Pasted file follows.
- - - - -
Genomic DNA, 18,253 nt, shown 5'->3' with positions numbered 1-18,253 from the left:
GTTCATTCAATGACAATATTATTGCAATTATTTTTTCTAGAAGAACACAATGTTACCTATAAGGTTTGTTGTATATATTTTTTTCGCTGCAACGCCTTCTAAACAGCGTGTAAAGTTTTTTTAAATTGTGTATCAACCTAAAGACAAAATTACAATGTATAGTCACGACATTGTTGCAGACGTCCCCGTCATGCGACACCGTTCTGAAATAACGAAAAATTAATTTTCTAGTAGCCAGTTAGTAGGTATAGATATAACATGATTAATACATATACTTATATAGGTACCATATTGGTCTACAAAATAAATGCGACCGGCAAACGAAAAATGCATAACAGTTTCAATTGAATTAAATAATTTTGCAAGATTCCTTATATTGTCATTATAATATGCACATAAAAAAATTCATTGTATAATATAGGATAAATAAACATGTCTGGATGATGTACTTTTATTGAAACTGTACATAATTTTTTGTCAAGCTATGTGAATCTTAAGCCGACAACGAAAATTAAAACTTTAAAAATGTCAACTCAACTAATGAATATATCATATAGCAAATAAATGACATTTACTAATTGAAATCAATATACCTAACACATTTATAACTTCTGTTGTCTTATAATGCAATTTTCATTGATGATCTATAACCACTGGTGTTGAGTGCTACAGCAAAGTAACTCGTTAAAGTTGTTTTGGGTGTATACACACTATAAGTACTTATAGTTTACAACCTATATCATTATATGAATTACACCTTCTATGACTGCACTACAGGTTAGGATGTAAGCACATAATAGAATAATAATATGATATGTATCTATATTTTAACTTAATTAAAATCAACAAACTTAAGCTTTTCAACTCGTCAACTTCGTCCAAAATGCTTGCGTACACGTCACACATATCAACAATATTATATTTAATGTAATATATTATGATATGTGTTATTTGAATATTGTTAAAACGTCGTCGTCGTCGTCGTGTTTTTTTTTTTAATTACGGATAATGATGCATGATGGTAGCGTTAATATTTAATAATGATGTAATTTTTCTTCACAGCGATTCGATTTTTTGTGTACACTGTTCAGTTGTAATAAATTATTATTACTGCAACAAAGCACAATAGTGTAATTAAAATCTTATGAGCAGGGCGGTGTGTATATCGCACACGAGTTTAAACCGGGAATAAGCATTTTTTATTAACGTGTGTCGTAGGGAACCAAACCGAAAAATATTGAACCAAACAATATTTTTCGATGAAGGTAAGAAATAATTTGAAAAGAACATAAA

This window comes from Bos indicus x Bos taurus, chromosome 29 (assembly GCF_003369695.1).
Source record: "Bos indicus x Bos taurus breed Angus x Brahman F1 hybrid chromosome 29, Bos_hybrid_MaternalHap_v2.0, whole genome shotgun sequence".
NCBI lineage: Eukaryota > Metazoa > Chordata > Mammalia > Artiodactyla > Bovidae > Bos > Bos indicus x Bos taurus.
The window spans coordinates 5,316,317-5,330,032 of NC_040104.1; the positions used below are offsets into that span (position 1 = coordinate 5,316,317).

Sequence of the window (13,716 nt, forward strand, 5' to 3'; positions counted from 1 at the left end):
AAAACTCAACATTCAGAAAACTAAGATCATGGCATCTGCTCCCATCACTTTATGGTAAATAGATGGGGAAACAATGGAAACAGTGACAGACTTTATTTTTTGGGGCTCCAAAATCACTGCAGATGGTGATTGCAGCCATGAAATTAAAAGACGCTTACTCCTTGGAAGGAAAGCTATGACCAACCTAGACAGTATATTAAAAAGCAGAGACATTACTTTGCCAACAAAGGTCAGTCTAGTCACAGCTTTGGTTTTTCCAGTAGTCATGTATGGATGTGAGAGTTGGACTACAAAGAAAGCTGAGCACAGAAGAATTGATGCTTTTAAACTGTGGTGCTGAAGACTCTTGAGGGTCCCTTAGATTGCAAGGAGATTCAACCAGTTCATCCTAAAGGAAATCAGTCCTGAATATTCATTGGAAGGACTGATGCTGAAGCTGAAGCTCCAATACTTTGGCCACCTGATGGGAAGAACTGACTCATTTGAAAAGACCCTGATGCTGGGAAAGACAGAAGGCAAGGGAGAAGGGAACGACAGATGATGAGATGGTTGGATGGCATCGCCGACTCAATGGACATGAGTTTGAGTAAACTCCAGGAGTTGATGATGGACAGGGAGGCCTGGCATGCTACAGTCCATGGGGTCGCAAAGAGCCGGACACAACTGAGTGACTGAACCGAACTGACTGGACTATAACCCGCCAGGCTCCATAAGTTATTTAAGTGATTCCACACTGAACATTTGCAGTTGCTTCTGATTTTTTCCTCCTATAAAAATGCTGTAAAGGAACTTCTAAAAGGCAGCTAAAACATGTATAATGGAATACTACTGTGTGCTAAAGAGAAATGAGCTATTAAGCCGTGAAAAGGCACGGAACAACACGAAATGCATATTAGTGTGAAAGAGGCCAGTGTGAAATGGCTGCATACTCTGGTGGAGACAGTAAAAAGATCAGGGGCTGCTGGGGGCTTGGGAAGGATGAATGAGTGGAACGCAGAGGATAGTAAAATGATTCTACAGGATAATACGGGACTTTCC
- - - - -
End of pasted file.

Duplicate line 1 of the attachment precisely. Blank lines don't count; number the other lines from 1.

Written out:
Genomic DNA, 18,253 nt, shown 5'->3' with positions numbered 1-18,253 from the left: